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Listening to the French New Wave

The Film Music and Composers of Postwar French Art Cinema


Orlene Denice McMahon

As perhaps the most studied film movement in cinematic history, the French New Wave has been analysed and criticised, romanticised and mythologised, raising the question of whether it is possible to write anything new about this period. Yet there are still gaps in the scholarship, and the study of music in New Wave films is one of the most striking.
Listening to the French New Wave offers the first detailed study of the music and composers of French New Wave cinema, arguing for the need to re-hear and thus reassess this important period in film history. Combining an ethnographic approach with textual and score-based analysis, the author challenges the idea of the New Wave as revolutionary in all its facets by revealing traditional approaches to music in many canonical New Wave films. However, musical innovation does have its place in the New Wave, particularly in the films of the marginalised Left Bank group. The author ultimately brings to light those few collaborations that engaged with the ideology of adopting contemporary music practices for a contemporary medium.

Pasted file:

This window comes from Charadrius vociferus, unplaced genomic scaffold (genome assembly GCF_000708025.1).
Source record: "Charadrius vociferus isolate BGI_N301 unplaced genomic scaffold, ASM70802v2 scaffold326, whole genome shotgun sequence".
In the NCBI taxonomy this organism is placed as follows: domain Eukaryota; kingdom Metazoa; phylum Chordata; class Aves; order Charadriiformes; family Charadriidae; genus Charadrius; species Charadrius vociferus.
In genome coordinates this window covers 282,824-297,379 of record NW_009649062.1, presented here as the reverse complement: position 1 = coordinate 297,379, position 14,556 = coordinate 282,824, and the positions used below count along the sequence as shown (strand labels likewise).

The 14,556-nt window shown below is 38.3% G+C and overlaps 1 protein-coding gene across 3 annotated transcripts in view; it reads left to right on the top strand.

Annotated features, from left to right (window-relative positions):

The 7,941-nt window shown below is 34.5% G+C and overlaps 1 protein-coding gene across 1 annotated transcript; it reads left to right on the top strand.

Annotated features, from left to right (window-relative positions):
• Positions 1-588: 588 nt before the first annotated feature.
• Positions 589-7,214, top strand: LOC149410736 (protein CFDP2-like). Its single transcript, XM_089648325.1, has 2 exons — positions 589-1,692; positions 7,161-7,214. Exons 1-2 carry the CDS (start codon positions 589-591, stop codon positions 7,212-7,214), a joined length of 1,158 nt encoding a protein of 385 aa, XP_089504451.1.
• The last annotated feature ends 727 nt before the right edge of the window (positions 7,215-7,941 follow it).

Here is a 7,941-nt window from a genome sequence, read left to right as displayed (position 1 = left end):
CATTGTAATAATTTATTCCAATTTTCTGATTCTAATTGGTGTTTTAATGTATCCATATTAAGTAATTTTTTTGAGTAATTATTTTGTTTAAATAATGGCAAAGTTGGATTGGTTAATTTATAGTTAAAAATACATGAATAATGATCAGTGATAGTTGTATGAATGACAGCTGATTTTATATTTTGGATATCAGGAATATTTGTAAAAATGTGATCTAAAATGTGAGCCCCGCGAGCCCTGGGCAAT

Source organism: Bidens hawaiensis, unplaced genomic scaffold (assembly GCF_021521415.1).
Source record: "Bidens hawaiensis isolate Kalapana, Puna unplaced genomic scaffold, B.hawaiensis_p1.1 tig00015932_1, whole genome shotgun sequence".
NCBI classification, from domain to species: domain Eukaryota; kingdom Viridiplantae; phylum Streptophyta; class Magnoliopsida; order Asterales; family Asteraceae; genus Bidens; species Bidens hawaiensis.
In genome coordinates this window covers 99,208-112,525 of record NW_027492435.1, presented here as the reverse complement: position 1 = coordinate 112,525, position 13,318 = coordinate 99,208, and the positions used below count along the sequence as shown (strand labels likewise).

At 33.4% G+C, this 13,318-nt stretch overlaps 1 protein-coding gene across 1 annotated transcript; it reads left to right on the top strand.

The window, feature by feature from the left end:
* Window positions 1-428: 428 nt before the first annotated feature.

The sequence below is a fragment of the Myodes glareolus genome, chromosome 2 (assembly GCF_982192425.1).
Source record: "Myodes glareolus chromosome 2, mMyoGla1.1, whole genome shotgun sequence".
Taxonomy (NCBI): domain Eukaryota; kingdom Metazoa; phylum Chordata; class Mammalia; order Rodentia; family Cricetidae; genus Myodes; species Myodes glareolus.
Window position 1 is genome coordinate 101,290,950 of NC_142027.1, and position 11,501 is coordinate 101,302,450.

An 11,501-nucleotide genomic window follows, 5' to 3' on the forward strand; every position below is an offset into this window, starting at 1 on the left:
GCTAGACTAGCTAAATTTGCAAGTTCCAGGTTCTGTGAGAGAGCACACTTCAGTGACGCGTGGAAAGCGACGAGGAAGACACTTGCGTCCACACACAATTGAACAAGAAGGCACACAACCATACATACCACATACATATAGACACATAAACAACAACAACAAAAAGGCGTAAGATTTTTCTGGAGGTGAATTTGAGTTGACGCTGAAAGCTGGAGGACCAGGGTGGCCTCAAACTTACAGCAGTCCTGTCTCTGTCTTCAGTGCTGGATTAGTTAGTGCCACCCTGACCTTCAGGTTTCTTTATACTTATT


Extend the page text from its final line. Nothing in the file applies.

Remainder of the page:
Drawing on archival material and interviews with New Wave composers, this book re-tells the story of the French New Wave from the perspective of its music.
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In a letter dated May 25, 1959, Alain Resnais wrote the following to Giovanni Fusco:

My enthusiasm for your score does not decrease. On the contrary, it increases every time I listen to it. I am amazed by the speed with which you succeeded in penetrating the heart of our film. Without your contribution, Hiroshima would have been exposed to the risk of becoming nothing but a cold dummy, without any real life.1

Resnais’ letter provides a fitting conclusion to this study in the way it unwittingly captures a number of the key distinctions between the Left Bank group and the Cahiers directors, which in turn relates to their use of music. First, the inclusivity of Resnais’ words – ‘our film’ and ‘your contribution’ – highlights the importance of collaborative film music practices for the Left Bank filmmakers. Unlike the Cahiers directors, the Left Bank group did not espouse the individualist ethic of la politique des auteurs. Quite the opposite, their emphasis on collaboration has become a defining feature of the group. Resnais’ strong belief in cinema as a collective creation is equally true of all three Left Bank filmmakers. In part this fits with Jim Hillier’s assessment that ‘the Left Bank group marked itself off from the Right Bank group […] in having a closer relationship to modernist tendencies in the arts […]’.2 Yet this was more than just an awareness of the surrounding arts; as Part II of this book has aimed to show, the...

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